– Highlights


Tatsuo Miyajima

03 Nov - 05 Mar

Mca Collection

MCA Collection: Today Tomorrow Yesterday

01 Sep - 31 Aug


Primavera at 25: MCA Collection

19 Dec - 19 Mar

– Learning Events


Understanding Mindfulness Workshop

25 Feb, 12.30pm, Level 2: Seminar Room

Pop-Up Bar

Sakura Sundays

26 Feb, 3.00pm, Ground Floor: Outdoor Terrace


Contemporary Art Studio

09 Mar, 10.30am, Level 3: National Centre for Creative Learning

– News from inside the MCA

Ode to typography: Interview with Will Lynes

Signwriter Will Lynes used traditional signwriting techniques to free-hand paint the text ‘Everything Else’ on this 17-metre long wall painting. Will muses on the emotive quality of typography and how he works. more

5 tips for applying for the MCA Zine Fair

Want to show your zine-work at the 2017 MCA Zine Fair? Here we share our tips for applying more

Louise Zhang's horror infused ARTBAR

Navigating the space between attractive and repulsive, Chinese-Australian artist Louise Zhang kicks off the ARTBAR year in suitable style with a night entitled ‘New Year’s Rot’. more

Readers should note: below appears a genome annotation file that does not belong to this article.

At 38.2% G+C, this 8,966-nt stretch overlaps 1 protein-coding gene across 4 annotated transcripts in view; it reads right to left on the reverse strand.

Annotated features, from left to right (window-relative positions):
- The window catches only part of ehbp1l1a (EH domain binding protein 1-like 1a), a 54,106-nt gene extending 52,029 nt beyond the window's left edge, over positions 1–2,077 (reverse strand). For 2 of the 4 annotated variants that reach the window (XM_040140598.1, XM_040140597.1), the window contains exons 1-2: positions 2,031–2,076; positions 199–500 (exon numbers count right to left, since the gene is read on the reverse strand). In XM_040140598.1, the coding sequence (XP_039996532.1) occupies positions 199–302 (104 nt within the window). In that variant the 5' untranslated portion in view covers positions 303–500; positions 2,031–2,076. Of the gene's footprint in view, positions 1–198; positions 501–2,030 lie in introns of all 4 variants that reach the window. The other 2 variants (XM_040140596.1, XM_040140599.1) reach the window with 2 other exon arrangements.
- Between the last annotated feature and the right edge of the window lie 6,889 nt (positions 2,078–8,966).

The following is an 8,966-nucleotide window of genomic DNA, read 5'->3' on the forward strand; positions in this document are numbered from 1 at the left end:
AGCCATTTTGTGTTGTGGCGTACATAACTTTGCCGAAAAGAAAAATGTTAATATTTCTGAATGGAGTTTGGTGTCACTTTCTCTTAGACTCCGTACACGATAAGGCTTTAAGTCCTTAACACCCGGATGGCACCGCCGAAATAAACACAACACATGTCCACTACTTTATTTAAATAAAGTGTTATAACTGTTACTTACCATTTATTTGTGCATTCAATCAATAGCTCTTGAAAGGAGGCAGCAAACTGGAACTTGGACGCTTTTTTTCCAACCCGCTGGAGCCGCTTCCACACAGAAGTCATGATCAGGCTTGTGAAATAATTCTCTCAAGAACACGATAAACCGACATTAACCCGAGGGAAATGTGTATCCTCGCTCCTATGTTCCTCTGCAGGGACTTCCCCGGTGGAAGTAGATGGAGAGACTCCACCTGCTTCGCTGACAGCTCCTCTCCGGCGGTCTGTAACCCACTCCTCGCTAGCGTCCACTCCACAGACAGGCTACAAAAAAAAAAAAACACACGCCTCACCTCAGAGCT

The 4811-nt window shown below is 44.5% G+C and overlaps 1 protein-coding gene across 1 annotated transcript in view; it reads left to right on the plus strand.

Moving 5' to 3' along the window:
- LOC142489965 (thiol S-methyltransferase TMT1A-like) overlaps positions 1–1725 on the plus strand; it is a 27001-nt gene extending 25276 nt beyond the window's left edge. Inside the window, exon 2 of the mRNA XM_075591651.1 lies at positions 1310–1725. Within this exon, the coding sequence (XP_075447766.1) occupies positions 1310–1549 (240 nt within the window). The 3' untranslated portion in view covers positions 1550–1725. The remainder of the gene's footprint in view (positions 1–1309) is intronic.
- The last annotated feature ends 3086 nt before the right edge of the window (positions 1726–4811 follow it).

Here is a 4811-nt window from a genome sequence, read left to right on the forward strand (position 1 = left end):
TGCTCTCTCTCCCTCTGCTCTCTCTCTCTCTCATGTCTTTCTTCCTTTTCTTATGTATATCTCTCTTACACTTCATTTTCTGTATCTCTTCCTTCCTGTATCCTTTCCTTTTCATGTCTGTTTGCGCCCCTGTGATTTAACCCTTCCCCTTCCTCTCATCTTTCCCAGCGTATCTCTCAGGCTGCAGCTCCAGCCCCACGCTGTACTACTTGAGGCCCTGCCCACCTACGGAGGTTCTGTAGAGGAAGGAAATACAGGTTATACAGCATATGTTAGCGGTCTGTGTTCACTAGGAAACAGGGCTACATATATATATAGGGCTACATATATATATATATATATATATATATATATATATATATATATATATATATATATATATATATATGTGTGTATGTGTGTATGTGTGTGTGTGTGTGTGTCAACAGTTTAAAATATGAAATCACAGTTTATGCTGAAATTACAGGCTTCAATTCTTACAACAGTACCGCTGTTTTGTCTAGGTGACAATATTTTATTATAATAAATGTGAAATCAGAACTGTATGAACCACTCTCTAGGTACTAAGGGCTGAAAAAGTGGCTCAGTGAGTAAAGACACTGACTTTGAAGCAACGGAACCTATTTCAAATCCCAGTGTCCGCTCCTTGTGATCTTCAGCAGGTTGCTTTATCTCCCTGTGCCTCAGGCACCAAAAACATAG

– Spotlights from the collection online

MCA Collection

Works from the MCA Collection

Collection Artist Interviews

Watch our latest interviews in the MCA Video Portal

Joint acquisitions by MCA and Tate

The Program promotes Australian art globally, helping Australian artists reach new audiences.

Eye of the Storm

Museum of Contemporary Art Australia (MCA)


12 Mar 1997 to 16 May 1997


Fiona Foley, Emily Kame Kngwarreye, John Mawurndjul, George Milpurrurru, Ken Thaiday, Rover Thomas, Roy Wiggan

Guest Curator:

Djon Mundine

About the exhibition

Eye of the Storm was an exhibition organised by the National Gallery of Australia, celebrating the highest achievements of Aboriginal artists in the late 1990s. The exhibition focused on artists from five of the major artistic regions and traditions within Aboriginal Australia: the Kimberley, the desert, Arnhem Land, the Torres Strait, and urban Australia.

The title of the exhibition, Eye of the Storm, reflected the position of the artist in a world in flux; the eye of the storm is the calm centre which draws on the surrounding chaos and breathes fresh ideas into the world around it.

Although these artists drew on cultural traditions embedded in a 40,000 year history, their art embodied the realities of Aboriginal Australians living in Australia in the 1990s, regarding social, political and cultural upheaval, injecting powerful perspectives into the wider Australian consciousness.